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Last Updated: February 25, 2021

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CLINICAL TRIALS PROFILE FOR VEREGEN

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All Clinical Trials for Veregen

Trial ID Title Status Sponsor Phase Start Date Summary
NCT01082302 Pharmacokinetic Study of Topically Applied Veregen 15% Compared With Oral Intake of Green Tea Beverage Completed Charité Research Organization GmbH Phase 4 2010-01-01 This open, monocentric study is designed to investigate plasma concentrations of certain catechins after topical application of Veregen 15% ointment to genital or perianal warts in comparison to catechin plasma concentrations after oral intake of a defined dose of green tea beverage. The study is intended to demonstrate that topical administration of Veregen 15% induces catechin plasma concentrations lower or equivalent to those that can be reached with normal consumption of green tea.
NCT01082302 Pharmacokinetic Study of Topically Applied Veregen 15% Compared With Oral Intake of Green Tea Beverage Completed MediGene Phase 4 2010-01-01 This open, monocentric study is designed to investigate plasma concentrations of certain catechins after topical application of Veregen 15% ointment to genital or perianal warts in comparison to catechin plasma concentrations after oral intake of a defined dose of green tea beverage. The study is intended to demonstrate that topical administration of Veregen 15% induces catechin plasma concentrations lower or equivalent to those that can be reached with normal consumption of green tea.
NCT01222000 Treatment of the Recessive Nonbullous Congenital Ichthyosis by the Epigallocatechine Cutaneous Unknown status Centre Hospitalier Universitaire de Nice Phase 3 2010-10-01 Lamellar ichthyosis (IL) is a rare autosomal recessive genodermatosis with a defect of keratinization of the skin which results in a severe generalized cutaneous xerosis with dark brown big scales, an ectropion, an eclabion, an alopecia and a palmo-plantar keratodermia. They are due to mutations of the gene TGM1 coding for the transglutaminase keratinocyte 1 (TG1) in 1/3 of the cases. Other genes were recently identified, ABCA12 coding for the triphosphate-binding adenosine cassette A12 and FLJ39501 which codes for a protein of the cytochrome p450 ( CYP4F2). No etiological treatment is available. Symptomatic treatment consists on twice application of emollients and keratolytic ointments which decrease the dryness of the skin and reduce scales. Oral isotretinoin is usually partially effective but is only suspensive and has numerous side effects. Recent studies showed that the epigallocatechin-3-gallate (POLYPHENON E®), extracted from green tea increases the differentiation of the normal human keratinocytes, as showedb by the increase of the involucrine, TG1 and caspase-14 genes expression. The main objective of this pilot study is to estimate the action and the tolerance of a daily application of topical Polyphénon E 10% ® to improve the desquamation and the cutaneous roughness of patients with lamellar ichthyosis, after 4 weeks of treatment. The secondary objectives - To estimate the duration of remission obtained after the treatment - To estimate the action of cutaneous Veregen® to improve the palmar and plantar involvement. - To estimate the action of cutaneous Veregen on the pruritus - And to estimate the global level of acceptability by the patient of the Veregen 10 %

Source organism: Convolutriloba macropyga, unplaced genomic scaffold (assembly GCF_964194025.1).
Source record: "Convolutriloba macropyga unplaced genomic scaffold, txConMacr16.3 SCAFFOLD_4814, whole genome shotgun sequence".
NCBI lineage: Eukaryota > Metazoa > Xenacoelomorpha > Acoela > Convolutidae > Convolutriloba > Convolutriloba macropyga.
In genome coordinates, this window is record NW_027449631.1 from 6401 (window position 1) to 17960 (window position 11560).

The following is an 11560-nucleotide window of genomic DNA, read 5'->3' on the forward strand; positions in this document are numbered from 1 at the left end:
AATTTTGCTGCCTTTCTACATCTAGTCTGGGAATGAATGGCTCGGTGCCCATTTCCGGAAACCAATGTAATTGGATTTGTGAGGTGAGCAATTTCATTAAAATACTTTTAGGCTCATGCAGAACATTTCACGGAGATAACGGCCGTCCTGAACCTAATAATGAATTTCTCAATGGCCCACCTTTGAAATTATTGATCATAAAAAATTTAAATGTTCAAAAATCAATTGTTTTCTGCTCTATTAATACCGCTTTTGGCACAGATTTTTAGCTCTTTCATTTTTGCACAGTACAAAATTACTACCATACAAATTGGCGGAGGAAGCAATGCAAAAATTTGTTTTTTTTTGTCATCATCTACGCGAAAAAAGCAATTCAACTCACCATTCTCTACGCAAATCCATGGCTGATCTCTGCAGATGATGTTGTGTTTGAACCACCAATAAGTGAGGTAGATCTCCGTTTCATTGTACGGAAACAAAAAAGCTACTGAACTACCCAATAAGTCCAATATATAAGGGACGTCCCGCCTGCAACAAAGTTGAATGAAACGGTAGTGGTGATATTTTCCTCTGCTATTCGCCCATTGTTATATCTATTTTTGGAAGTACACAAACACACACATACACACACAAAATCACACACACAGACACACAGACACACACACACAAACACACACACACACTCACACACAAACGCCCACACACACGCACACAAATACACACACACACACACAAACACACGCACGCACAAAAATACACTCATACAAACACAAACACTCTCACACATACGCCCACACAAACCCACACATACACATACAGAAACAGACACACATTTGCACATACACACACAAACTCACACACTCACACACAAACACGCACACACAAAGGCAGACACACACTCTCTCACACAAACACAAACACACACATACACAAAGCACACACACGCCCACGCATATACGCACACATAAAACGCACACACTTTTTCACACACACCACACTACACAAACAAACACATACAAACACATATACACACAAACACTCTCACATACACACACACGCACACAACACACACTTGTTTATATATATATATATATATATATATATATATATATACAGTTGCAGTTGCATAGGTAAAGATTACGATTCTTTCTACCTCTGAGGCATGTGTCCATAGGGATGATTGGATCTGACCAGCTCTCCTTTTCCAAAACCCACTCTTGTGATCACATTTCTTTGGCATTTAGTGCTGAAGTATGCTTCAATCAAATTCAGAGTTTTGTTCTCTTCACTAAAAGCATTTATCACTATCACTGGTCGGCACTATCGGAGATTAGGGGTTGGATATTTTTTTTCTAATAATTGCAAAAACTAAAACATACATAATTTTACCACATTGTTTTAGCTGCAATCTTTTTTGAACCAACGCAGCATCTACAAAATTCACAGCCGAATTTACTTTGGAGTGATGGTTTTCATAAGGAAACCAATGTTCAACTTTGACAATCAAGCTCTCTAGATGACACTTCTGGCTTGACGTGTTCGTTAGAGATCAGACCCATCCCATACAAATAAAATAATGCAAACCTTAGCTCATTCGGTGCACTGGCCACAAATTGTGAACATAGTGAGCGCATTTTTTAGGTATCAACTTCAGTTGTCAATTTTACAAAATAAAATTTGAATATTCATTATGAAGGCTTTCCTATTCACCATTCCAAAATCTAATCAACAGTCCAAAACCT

NCT01490008 Systemic Exposure of Catechins From Veregen 15% Ointment in Patients With External Anogenital Warts and From Oral Intake of Green Tea Beverage in Healthy Volunteers Completed MediGene Phase 1 2011-12-01 Investigation of systemic catechin exposure following topically administered Veregen® 15% ointment in patients with external genital and perianal warts and following oral intake of a standardized green tea beverage in healthy subjects. Pharmacokinetic parameters for the main catechin EGCg used as a marker of overall catechin exposure following dermal administration in the patient group will only be calculated if sufficiently consistent data can be obtained e.g. sufficient plasma catechin concentrations to pharmacokinetically evaluate plasma profiles for plasma catechin concentrations. If applicable, a safety margin for ointment use might need to be established with respect to intolerable systemic exposures of catechins following application of Veregen® ointment. In treatment arm 1, patients with anogenital warts will apply Veregen® 15% ointment 250 mg three times daily: in the morning, at midday, and in the evening on the defined anogenital administration area (total dose of 750 mg/d) for one week . In treatment arm 2, healthy subjects will ingest 500 mL commercially available green tea beverage ("Lipton® Green Limone" distributed by PepsiCo Deutschland GmbH, Neu-Isenburg, Germany), three times daily in the morning, at midday, and in the evening (total dose of 1500 mL/d) for one week. Plasma samples will be collected to aim for a complete pharmacokinetic assessment (over 24 hours) on Days 1 and 2 at Visit 2 and on Days 7 and 8 at Visit 3 (one week after first dosing). To avoid any influence on overall systemic catechin exposure deriving from any other source than Veregen® or Lipton Green Tea, all subjects participating in the trial (patients and healthy volunteers) will be asked to follow a defined diet abstaining from food or beverages known to containing catechins (a list of all prohibited and allowed foods and beverages will be provided to all subjects). For concomitant medication, only paracetamol and oral contraceptives are allowed.